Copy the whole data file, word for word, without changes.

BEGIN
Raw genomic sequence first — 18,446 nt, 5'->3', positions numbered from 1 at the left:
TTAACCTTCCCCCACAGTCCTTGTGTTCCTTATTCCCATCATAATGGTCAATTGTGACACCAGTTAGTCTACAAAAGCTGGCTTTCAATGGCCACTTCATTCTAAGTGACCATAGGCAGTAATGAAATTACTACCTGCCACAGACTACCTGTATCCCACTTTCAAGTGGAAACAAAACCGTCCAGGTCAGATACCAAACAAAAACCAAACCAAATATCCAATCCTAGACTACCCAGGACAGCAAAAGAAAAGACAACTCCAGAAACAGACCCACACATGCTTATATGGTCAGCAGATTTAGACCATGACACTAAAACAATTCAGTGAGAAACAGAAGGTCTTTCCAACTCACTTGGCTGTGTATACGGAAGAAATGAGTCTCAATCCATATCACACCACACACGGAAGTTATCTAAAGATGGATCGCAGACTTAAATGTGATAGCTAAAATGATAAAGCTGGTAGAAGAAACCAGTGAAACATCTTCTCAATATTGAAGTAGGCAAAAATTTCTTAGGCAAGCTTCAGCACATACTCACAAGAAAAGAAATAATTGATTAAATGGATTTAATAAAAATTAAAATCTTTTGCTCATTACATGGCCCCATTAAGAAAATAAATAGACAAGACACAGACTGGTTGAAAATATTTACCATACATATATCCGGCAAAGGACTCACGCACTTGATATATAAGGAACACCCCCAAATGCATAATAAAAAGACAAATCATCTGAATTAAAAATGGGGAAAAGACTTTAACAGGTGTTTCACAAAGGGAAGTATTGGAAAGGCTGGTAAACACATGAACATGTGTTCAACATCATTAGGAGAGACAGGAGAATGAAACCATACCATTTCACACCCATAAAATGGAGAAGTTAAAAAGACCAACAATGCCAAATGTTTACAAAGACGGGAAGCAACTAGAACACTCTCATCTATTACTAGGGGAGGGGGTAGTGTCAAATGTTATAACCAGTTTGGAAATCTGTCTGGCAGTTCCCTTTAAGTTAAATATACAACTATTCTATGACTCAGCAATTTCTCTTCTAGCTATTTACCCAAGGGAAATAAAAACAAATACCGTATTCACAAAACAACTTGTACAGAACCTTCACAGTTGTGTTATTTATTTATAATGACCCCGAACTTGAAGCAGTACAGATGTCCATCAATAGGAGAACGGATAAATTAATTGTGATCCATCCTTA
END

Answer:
Raw genomic sequence first — 18,446 nt, 5'->3', positions numbered from 1 at the left:
TTAACCTTCCCCCACAGTCCTTGTGTTCCTTATTCCCATCATAATGGTCAATTGTGACACCAGTTAGTCTACAAAAGCTGGCTTTCAATGGCCACTTCATTCTAAGTGACCATAGGCAGTAATGAAATTACTACCTGCCACAGACTACCTGTATCCCACTTTCAAGTGGAAACAAAACCGTCCAGGTCAGATACCAAACAAAAACCAAACCAAATATCCAATCCTAGACTACCCAGGACAGCAAAAGAAAAGACAACTCCAGAAACAGACCCACACATGCTTATATGGTCAGCAGATTTAGACCATGACACTAAAACAATTCAGTGAGAAACAGAAGGTCTTTCCAACTCACTTGGCTGTGTATACGGAAGAAATGAGTCTCAATCCATATCACACCACACACGGAAGTTATCTAAAGATGGATCGCAGACTTAAATGTGATAGCTAAAATGATAAAGCTGGTAGAAGAAACCAGTGAAACATCTTCTCAATATTGAAGTAGGCAAAAATTTCTTAGGCAAGCTTCAGCACATACTCACAAGAAAAGAAATAATTGATTAAATGGATTTAATAAAAATTAAAATCTTTTGCTCATTACATGGCCCCATTAAGAAAATAAATAGACAAGACACAGACTGGTTGAAAATATTTACCATACATATATCCGGCAAAGGACTCACGCACTTGATATATAAGGAACACCCCCAAATGCATAATAAAAAGACAAATCATCTGAATTAAAAATGGGGAAAAGACTTTAACAGGTGTTTCACAAAGGGAAGTATTGGAAAGGCTGGTAAACACATGAACATGTGTTCAACATCATTAGGAGAGACAGGAGAATGAAACCATACCATTTCACACCCATAAAATGGAGAAGTTAAAAAGACCAACAATGCCAAATGTTTACAAAGACGGGAAGCAACTAGAACACTCTCATCTATTACTAGGGGAGGGGGTAGTGTCAAATGTTATAACCAGTTTGGAAATCTGTCTGGCAGTTCCCTTTAAGTTAAATATACAACTATTCTATGACTCAGCAATTTCTCTTCTAGCTATTTACCCAAGGGAAATAAAAACAAATACCGTATTCACAAAACAACTTGTACAGAACCTTCACAGTTGTGTTATTTATTTATAATGACCCCGAACTTGAAGCAGTACAGATGTCCATCAATAGGAGAACGGATAAATTAATTGTGATCCATCCTTA